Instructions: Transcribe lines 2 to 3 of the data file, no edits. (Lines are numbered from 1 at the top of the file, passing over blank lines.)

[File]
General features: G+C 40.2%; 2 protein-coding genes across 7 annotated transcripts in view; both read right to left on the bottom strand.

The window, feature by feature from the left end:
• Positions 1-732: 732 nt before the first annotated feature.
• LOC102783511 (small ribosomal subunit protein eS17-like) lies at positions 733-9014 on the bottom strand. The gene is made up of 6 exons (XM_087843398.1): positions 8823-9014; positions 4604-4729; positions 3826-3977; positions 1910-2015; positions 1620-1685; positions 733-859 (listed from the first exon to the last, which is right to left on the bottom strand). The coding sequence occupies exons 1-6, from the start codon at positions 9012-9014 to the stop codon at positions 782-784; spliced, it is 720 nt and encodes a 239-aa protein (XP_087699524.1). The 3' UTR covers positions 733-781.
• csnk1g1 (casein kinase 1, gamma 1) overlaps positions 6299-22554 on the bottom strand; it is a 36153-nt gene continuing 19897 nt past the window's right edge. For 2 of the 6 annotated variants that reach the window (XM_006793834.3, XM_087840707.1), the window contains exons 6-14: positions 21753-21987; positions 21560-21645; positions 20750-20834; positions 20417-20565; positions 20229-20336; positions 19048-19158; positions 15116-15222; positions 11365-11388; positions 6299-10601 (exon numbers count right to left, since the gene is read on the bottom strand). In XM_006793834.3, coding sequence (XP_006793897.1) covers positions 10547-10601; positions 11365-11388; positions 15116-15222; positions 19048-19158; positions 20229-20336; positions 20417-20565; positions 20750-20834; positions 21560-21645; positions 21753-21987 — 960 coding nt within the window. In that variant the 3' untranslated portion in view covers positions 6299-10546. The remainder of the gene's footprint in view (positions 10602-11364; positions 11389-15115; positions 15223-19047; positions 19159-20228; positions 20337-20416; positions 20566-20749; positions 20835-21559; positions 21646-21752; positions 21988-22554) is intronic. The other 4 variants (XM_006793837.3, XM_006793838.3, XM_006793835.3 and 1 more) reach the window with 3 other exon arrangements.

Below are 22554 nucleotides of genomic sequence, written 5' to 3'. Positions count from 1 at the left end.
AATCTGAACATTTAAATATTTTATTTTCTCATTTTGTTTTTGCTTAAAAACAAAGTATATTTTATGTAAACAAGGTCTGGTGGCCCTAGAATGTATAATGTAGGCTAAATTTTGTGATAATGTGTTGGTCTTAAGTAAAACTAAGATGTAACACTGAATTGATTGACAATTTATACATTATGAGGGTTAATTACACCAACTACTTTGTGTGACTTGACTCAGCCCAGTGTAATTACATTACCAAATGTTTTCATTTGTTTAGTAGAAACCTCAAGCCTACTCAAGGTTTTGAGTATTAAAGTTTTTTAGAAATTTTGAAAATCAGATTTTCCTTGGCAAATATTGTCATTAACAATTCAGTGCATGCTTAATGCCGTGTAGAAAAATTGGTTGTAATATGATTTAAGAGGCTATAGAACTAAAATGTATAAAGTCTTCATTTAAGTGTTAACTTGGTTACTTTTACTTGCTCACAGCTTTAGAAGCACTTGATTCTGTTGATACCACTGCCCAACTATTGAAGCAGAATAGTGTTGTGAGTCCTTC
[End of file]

The window, feature by feature from the left end:
• Positions 1-732: 732 nt before the first annotated feature.